“If you get any equipment made for one clime it will never work well in another environment. If an automobile is made for the American region (American spec), if there is a defect, you can activate the warranty. You cannot do that in another region. This is same with tractors. A tractor manufactured to work in Europe or so cannot run well in Africa. That is why we keep going round in circles. I could remember when the Niger Delta Development Commission (NDDC) once bought tractors in thousands and distributed. Where are those tractors today? Every year, the FG and its agencies buy tractors and share out, where are they today? They are not meant for this region. Our temperature is very high. Our soil is very strong because we have not tilled the soil till it gets to soft levels.
“In the US, one man can farm on very large size of land but in Nigeria, you can’t till large sizes. We are in the tropics and we have a kind of soil; very strong and highly untamed and untapped. You don’t expect those tractors to perform same way they do in their continents.”
According to him, “I have a handful of tractors in the market claiming 80, 100, 120 horsepower but if you open the engines, you see they are running on three-stroke engines. This is equivalent to a Keke Napep. If you use such power to pull a tractor, you can never get satisfaction. These are the issues on hand.
“That is why we built BobTrack from the scratch. Every pin is developed from Africa. That is why all our customers have certified tractors on yearly basis. We have done this for three years and none has failed. Even if that happens, we have backup arrangement.
“Another story: when we finished manufacturing our first set of tractors, we were satisfied so much that we were ready to test them in other climes. We shipped them to America and China. The ones in China went to a trade fair and same day, six of them were snapped up. You could only imagine the crowd that came around the tractor. This is because there ware features they were not used to, but because we have taken out our time to visit different agric fairs, we found out what African farmers need in tractors and we introduced those things. The next day, they mobbed us to come to other places, but a notice came from the Chinese government asking us to come and apply and go through some processes before would carry out trade activities. That takes us to the question; how many times have our governments asked exhibitors in Nigeria to come and go through tests to be compatible. They just dump on us and we are now a dumping ground.”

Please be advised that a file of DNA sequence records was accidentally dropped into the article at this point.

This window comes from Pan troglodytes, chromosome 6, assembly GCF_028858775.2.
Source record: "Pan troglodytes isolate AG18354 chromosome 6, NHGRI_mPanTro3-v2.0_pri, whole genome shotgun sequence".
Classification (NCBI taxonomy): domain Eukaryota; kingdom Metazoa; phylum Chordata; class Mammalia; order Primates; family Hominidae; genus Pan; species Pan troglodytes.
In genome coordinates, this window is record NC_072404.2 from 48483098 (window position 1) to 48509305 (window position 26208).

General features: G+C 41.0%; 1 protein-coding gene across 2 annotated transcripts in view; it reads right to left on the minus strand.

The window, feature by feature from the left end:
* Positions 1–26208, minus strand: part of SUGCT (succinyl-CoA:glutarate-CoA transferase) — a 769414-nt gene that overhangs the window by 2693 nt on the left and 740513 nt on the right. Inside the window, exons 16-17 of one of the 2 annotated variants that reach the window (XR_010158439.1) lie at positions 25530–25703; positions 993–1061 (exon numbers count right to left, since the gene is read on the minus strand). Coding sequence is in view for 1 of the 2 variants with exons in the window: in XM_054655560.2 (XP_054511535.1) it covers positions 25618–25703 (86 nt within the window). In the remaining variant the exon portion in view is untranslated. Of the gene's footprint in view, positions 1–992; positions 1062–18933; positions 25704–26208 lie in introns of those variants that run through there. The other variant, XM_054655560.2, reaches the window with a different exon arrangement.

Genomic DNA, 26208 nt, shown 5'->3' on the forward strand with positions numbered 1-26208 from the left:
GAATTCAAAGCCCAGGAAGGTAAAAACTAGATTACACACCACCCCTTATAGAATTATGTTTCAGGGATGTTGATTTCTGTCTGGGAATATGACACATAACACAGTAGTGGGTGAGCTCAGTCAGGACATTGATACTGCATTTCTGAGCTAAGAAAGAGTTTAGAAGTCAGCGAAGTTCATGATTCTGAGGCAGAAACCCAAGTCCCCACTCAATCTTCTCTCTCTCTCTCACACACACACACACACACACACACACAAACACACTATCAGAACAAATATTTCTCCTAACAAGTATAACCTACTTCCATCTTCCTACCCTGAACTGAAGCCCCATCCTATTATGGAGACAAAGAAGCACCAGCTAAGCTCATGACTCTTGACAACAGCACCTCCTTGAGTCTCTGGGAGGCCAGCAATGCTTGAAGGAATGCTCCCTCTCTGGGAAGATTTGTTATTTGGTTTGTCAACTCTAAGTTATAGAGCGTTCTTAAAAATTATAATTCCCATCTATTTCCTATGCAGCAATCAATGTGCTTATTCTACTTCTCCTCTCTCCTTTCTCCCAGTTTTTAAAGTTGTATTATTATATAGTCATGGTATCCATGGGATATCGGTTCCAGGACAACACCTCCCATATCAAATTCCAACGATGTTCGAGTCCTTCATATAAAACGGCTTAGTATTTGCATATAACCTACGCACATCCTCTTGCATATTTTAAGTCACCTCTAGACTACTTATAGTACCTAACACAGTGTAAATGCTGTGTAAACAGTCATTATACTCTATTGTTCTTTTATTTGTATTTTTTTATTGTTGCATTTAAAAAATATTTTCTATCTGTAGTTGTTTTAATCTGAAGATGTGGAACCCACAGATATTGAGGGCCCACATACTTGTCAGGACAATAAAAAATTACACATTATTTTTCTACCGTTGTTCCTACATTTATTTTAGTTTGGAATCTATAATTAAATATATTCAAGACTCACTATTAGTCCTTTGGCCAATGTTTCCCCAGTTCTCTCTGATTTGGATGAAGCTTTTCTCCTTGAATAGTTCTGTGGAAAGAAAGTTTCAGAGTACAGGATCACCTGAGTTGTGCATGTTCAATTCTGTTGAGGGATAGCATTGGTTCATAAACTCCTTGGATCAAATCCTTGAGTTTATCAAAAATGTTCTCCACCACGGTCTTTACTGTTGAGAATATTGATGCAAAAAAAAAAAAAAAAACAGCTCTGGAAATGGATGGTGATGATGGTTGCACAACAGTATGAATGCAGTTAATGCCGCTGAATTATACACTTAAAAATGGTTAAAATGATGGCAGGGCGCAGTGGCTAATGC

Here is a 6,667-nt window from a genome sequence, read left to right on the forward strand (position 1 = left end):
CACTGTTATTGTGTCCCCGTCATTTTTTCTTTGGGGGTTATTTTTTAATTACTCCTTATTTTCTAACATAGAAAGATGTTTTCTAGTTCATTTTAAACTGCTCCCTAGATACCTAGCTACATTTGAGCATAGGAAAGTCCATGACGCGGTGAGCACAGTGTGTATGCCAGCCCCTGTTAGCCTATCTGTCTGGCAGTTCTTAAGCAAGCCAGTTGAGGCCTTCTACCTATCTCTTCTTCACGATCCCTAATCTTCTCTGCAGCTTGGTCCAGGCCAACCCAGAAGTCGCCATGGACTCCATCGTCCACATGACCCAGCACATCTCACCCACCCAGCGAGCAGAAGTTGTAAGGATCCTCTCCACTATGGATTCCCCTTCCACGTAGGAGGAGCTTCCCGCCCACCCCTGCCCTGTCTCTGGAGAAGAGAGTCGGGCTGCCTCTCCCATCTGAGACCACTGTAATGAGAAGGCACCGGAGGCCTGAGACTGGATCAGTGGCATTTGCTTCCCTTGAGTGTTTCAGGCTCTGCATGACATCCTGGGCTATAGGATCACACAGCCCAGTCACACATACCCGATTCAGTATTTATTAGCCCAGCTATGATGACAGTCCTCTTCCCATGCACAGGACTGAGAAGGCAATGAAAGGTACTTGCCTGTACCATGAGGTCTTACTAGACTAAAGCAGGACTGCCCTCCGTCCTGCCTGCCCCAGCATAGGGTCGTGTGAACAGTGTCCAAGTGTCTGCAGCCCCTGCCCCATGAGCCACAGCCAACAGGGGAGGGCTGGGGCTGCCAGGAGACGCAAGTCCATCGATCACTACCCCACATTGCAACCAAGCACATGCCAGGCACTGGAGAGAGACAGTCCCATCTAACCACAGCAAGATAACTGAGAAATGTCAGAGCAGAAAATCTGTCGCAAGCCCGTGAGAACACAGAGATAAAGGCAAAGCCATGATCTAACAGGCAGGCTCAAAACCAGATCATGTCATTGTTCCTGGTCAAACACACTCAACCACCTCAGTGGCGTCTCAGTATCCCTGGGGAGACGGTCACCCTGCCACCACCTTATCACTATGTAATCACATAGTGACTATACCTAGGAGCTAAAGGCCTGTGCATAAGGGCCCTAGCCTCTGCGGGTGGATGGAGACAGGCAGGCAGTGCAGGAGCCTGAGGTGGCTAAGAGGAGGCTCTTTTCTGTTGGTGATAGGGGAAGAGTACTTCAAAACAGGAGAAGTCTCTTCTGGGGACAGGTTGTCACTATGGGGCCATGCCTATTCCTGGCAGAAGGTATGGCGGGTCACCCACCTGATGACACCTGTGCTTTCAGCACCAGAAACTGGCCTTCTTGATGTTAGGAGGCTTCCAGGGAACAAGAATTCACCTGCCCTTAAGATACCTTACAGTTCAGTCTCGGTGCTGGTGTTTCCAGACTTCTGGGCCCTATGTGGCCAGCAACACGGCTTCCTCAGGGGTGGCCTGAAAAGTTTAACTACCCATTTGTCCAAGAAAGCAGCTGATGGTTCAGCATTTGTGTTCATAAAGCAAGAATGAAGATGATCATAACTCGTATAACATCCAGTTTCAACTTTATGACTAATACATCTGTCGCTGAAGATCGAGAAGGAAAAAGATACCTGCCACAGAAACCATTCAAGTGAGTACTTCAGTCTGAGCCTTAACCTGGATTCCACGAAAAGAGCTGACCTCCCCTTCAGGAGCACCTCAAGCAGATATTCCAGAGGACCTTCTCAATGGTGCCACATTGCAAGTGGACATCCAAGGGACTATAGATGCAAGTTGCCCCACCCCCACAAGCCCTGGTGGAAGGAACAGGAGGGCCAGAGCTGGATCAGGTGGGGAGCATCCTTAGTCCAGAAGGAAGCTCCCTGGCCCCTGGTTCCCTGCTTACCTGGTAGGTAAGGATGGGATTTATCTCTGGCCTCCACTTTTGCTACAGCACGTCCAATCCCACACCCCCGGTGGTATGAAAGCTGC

“That is why we keep buying tractors year in year out. They would spoil and government would buy another one. Even when we had the likes of Styr, we do not have them anymore. Even if we decide now to bring in those tractors from Brazil, etc, we are only going to rescue those crashing economies. Brazil is another developing country like Nigeria. I do not know what we are going to gain from that economy, other than helping their economy and help create more jobs there at the expense of our own industries that are already strong.
“All of the funding and initiatives put into BobTrack all came from private sector initiative. What we need from the government is only to protect and motivate the local manufacturers. I am going to Abuja to hold next round of meetings with the authorities on where the matter is. After that, we see what happens.”